This ties into grace perfection nature thusly. All human law, which is what is being discussed when talking about making people good and punishing them for being bad, is derived from the natural law, which is imprinted on us by God. He gives us this law out of His grace, so that we might be able to live lives that are good and wholesome, and that we might one day be able to shed our mortal coils, and join our souls with him in Heaven, as opposed to spending an eternity without knowing Him in such a manner. So, by giving us the eternal law, by giving us the natural law, He seeks to improve us, and fix our perverted nature. This appears to be quite obvious to Aquinas, who additionally adds that virtues are given to us by God, as an additional way to redeem ourselves in His eyes.

How else though does grace perfect nature? Well, this is seen quite well in a discussion that Aquinas has as to whether or not the law of nature can be abolished from the hearts of men. In this section, he discusses how sin can blot out from the hearts of men parts of the natural law, and the grace of God. However, the general principles of the natural law cannot be entirely removed from the hearts of men. The way that this blot is removed, according to Aquinas, is through God's grace. So, here again we see that nature is not being abolished by the grace of God, but is, in fact, being restored by it—being brought back into perfection by His benevolence.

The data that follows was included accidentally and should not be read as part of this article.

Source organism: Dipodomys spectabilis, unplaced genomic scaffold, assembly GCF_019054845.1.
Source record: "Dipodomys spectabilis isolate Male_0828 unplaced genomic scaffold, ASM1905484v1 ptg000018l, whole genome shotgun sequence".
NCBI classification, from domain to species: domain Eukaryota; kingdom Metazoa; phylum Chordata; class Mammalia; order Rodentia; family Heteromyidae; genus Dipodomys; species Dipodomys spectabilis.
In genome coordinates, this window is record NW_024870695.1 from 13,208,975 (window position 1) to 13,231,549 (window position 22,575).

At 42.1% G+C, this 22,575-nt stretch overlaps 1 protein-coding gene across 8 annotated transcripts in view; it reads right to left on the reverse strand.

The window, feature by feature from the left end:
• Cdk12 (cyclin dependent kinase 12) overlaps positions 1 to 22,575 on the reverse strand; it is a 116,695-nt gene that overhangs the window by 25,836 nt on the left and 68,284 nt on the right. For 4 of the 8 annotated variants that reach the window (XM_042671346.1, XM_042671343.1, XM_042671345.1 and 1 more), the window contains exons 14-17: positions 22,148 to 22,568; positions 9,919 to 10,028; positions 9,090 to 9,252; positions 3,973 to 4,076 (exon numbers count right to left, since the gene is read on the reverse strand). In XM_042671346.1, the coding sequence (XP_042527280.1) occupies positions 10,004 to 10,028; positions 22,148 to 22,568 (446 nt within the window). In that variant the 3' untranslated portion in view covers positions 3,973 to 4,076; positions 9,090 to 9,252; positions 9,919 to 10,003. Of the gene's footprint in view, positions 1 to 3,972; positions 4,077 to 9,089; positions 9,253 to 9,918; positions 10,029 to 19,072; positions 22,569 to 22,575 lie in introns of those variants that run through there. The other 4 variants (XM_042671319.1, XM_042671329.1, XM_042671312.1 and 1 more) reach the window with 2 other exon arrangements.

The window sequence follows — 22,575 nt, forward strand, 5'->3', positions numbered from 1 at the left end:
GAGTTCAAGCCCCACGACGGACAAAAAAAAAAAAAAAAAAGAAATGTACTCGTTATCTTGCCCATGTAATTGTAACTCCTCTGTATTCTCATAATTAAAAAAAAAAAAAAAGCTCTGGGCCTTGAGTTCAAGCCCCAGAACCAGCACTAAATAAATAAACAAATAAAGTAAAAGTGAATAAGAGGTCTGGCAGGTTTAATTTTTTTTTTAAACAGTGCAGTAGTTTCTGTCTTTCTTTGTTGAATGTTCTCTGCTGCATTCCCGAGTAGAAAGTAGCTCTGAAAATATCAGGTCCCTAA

On the other side of law is justice and what is right. Justice, according to Aquinas, is about establishing equality between multiple parties, in attempt to make things right between the aforementioned parties. Thus, by doing what is right, justice is a virtue, and virtues are, as previously stated, give by to man by the grace of God to allow us to better ourselves, and to perfect our nature. Justice is unique among the virtues, as deals with multiple parties, and how they interact with each other, and thus is a virtue that is not only of one person, and also is able to rule over, or direct other virtues. Justice, then, seeks to control and regulate what is the “positive right,” which differs from the natural right, in that the natural right is the natural exchange between two or more parties that occurs, and satisfies all of those involved, and the positive right is such interactions happening through some sort of agreement or contract. So, justice then acts as a way for men to make and keep peace among themselves in the temporal world, as it is a virtue imparted on us by God, that seeks to perfect our perverted nature.